Grass Work. The Native American found the widely diffused grasses of the United States of great value, almost a necessity, and adapted them in numerous ways to his needs. The obvious needs supplied by loose grass were for house building (see Grass house), bedding, for lining caches, etc.; it was also worked into baskets (southern Indians, Hopi, Pima, Tlingit, Aleut, Eskimo), mats, leggings (Ntlakyapamuk), socks, towels (Eskimo), and other articles. The polished yellow or white stems were used by various tribes to ornament basketry, and by the Hupa of California as fringes of garments. Stiff stems were gathered into bundles and used as hair and floor brushes by the Pueblos and cliff-dwellers. Slender, flat grass stems, sometimes dyed, were applied to dressed skins by some tribes with sinew thread for ornamental purposes, just as were porcupine quills (Grinnell).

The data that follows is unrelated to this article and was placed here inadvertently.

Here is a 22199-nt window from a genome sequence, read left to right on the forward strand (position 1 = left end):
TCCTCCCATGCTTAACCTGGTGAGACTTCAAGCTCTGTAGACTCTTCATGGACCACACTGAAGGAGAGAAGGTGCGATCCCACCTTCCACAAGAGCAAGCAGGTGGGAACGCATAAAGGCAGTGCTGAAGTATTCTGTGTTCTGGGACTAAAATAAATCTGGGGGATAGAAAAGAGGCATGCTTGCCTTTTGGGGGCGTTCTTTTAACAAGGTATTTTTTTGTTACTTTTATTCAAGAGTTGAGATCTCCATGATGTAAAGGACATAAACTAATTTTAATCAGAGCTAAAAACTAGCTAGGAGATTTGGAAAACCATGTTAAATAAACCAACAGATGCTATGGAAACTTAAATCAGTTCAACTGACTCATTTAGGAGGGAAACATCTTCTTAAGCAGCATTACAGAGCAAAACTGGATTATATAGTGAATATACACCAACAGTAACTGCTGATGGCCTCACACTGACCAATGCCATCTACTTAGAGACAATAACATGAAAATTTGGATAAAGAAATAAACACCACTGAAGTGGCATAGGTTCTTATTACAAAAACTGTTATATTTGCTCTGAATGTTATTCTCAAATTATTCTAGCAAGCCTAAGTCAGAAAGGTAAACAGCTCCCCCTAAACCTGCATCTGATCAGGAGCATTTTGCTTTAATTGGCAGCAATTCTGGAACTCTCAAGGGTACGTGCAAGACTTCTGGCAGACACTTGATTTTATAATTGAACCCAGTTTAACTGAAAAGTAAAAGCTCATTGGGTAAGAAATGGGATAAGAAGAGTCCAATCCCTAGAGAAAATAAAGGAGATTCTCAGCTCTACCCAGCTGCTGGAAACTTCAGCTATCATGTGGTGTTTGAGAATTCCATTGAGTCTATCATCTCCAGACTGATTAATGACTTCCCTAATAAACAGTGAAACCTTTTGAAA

Grass was generally found useful as tinder; some species furnished excellent fiber for cord, and some were employed as perfumery. The Cheyenne burned grass and mixed the ashes with blood and tallow to produce paint. So far as is known the Indian invented no implements for cutting grass; basketry fans, gathering baskets, etc., were used in harvesting seeds for food. In ceremony grass had an important place. It was a component of various prayer-sticks and wands of the Hopi, and the sacred buffalo skull of some of the Plains tribes was thought to be made to live by stuffing balls of grass in to the eye sockets and nose. Sweet grass w r as also burned to produce consecrating smoke and for lighting the pipe in sacred rites of the Plains Indians. The sod used in the Hako altar of the Pawnee, described by Miss Fletcher (22d Rep. B. A. E., 1903) was in Indian thought a symbol of life and growth. (W. H.)